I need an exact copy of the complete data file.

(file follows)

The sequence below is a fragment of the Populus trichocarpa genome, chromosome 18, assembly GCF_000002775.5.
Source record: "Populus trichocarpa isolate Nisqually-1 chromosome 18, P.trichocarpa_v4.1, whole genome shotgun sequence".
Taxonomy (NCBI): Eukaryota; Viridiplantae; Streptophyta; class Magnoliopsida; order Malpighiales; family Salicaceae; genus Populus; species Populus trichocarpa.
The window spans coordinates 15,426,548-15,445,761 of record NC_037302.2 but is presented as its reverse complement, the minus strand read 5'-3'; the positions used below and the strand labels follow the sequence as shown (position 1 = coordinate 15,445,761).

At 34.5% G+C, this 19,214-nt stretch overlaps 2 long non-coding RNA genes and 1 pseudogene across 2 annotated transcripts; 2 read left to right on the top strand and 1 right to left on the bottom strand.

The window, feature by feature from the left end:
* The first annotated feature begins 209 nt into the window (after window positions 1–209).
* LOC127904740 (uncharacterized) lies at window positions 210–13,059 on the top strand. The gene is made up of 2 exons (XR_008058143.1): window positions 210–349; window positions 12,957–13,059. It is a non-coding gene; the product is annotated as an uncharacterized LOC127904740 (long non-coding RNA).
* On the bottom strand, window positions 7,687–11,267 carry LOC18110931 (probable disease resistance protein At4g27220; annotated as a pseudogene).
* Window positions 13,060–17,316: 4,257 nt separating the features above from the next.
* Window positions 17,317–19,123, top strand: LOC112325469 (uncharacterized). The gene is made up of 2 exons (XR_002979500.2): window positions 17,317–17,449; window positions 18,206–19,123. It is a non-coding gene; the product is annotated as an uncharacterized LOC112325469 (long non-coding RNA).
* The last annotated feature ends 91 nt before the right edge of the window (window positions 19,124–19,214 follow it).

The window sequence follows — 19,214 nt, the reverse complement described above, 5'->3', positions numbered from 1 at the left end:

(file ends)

The sequence below is a fragment of the Populus trichocarpa genome, chromosome 18, assembly GCF_000002775.5.
Source record: "Populus trichocarpa isolate Nisqually-1 chromosome 18, P.trichocarpa_v4.1, whole genome shotgun sequence".
Taxonomy (NCBI): Eukaryota; Viridiplantae; Streptophyta; class Magnoliopsida; order Malpighiales; family Salicaceae; genus Populus; species Populus trichocarpa.
The window spans coordinates 15,426,548-15,445,761 of record NC_037302.2 but is presented as its reverse complement, the minus strand read 5'-3'; the positions used below and the strand labels follow the sequence as shown (position 1 = coordinate 15,445,761).

At 34.5% G+C, this 19,214-nt stretch overlaps 2 long non-coding RNA genes and 1 pseudogene across 2 annotated transcripts; 2 read left to right on the top strand and 1 right to left on the bottom strand.

The window, feature by feature from the left end:
* The first annotated feature begins 209 nt into the window (after window positions 1–209).
* LOC127904740 (uncharacterized) lies at window positions 210–13,059 on the top strand. The gene is made up of 2 exons (XR_008058143.1): window positions 210–349; window positions 12,957–13,059. It is a non-coding gene; the product is annotated as an uncharacterized LOC127904740 (long non-coding RNA).
* On the bottom strand, window positions 7,687–11,267 carry LOC18110931 (probable disease resistance protein At4g27220; annotated as a pseudogene).
* Window positions 13,060–17,316: 4,257 nt separating the features above from the next.
* Window positions 17,317–19,123, top strand: LOC112325469 (uncharacterized). The gene is made up of 2 exons (XR_002979500.2): window positions 17,317–17,449; window positions 18,206–19,123. It is a non-coding gene; the product is annotated as an uncharacterized LOC112325469 (long non-coding RNA).
* The last annotated feature ends 91 nt before the right edge of the window (window positions 19,124–19,214 follow it).

The window sequence follows — 19,214 nt, the reverse complement described above, 5'->3', positions numbered from 1 at the left end: